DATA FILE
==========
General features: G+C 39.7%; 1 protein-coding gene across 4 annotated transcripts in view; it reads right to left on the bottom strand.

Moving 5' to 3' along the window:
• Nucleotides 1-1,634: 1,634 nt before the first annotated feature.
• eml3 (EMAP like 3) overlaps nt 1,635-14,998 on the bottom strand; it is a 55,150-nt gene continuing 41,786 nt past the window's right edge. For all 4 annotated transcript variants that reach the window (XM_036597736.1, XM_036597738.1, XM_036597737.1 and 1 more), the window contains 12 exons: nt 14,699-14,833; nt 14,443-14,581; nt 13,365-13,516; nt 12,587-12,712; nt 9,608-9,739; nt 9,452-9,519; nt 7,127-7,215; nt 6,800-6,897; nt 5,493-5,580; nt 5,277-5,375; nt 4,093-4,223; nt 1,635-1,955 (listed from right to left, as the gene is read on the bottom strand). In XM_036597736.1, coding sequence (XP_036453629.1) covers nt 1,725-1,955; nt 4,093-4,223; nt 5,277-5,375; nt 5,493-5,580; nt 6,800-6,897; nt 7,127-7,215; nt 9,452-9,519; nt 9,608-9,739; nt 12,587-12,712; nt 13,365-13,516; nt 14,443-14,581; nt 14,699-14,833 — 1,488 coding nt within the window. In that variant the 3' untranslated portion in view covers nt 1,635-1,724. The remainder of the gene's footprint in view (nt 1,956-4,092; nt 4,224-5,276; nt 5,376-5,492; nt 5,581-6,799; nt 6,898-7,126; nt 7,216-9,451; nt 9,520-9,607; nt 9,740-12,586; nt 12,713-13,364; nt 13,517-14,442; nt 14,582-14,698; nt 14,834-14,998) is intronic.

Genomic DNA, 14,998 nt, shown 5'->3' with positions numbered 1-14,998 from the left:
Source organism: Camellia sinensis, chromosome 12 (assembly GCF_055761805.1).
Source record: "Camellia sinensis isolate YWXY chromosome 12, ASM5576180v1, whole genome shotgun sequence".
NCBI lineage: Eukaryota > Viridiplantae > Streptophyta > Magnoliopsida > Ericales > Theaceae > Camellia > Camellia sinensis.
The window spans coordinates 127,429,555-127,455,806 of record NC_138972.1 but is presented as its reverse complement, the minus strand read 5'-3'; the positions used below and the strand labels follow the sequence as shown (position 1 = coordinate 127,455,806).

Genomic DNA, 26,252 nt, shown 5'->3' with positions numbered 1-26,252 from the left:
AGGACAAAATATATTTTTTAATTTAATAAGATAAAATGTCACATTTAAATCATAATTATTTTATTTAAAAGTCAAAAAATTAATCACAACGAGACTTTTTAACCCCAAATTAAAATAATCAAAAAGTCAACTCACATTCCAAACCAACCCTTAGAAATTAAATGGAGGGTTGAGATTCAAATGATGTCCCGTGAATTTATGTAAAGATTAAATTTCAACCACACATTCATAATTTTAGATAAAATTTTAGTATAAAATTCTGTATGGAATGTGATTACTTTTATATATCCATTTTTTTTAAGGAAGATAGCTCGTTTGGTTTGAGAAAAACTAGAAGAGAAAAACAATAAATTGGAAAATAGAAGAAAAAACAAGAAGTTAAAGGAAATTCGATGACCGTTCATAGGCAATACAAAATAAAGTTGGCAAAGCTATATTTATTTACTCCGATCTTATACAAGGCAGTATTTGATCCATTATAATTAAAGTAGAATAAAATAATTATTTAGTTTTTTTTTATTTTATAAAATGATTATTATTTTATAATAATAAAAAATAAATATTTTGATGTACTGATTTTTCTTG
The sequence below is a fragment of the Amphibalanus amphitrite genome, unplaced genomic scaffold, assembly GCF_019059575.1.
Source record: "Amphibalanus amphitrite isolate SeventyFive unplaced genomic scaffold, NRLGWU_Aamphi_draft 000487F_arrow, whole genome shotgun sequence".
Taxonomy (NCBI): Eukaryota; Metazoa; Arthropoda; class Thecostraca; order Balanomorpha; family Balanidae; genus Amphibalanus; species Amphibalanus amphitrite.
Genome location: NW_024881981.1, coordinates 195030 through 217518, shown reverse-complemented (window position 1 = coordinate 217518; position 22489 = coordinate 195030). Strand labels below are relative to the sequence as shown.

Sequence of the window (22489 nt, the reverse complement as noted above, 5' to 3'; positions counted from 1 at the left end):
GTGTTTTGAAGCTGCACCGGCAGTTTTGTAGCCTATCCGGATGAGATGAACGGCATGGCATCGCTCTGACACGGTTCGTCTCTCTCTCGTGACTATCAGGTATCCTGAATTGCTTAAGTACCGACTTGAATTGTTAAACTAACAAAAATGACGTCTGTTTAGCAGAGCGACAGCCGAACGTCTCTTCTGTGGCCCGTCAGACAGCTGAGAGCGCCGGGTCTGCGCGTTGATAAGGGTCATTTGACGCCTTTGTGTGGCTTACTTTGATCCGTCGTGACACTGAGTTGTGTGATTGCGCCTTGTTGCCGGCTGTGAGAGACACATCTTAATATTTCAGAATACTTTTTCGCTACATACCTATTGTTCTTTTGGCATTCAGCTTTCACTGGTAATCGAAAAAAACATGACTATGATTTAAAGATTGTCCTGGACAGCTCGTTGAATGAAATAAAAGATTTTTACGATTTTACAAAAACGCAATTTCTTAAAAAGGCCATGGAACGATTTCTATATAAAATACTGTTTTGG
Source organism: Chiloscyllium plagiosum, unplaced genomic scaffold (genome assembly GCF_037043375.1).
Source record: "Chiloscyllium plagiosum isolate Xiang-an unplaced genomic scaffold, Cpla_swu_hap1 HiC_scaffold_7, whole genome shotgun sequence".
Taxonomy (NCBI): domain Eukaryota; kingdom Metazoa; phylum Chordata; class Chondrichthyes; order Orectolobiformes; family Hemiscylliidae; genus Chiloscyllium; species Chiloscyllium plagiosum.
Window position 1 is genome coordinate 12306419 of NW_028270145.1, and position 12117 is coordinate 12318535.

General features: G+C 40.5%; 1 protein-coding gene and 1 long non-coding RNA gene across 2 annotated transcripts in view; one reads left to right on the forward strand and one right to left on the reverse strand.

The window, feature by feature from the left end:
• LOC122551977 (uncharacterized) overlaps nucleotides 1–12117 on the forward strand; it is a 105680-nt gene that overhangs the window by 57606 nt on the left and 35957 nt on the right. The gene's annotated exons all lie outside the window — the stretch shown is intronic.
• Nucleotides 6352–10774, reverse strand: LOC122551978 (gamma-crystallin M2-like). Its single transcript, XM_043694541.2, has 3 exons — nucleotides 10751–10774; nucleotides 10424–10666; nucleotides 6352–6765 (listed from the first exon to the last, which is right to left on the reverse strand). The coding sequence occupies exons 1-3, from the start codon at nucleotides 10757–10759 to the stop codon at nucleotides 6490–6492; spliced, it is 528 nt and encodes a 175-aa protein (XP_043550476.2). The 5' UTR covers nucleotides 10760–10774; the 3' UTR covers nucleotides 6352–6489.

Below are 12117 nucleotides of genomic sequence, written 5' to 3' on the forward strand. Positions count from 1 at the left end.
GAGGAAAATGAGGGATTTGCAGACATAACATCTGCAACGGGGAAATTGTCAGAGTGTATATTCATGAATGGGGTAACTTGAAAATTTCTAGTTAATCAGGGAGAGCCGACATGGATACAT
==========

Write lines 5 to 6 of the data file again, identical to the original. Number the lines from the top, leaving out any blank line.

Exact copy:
Genomic DNA, 14,998 nt, shown 5'->3' with positions numbered 1-14,998 from the left:
Source organism: Camellia sinensis, chromosome 12 (assembly GCF_055761805.1).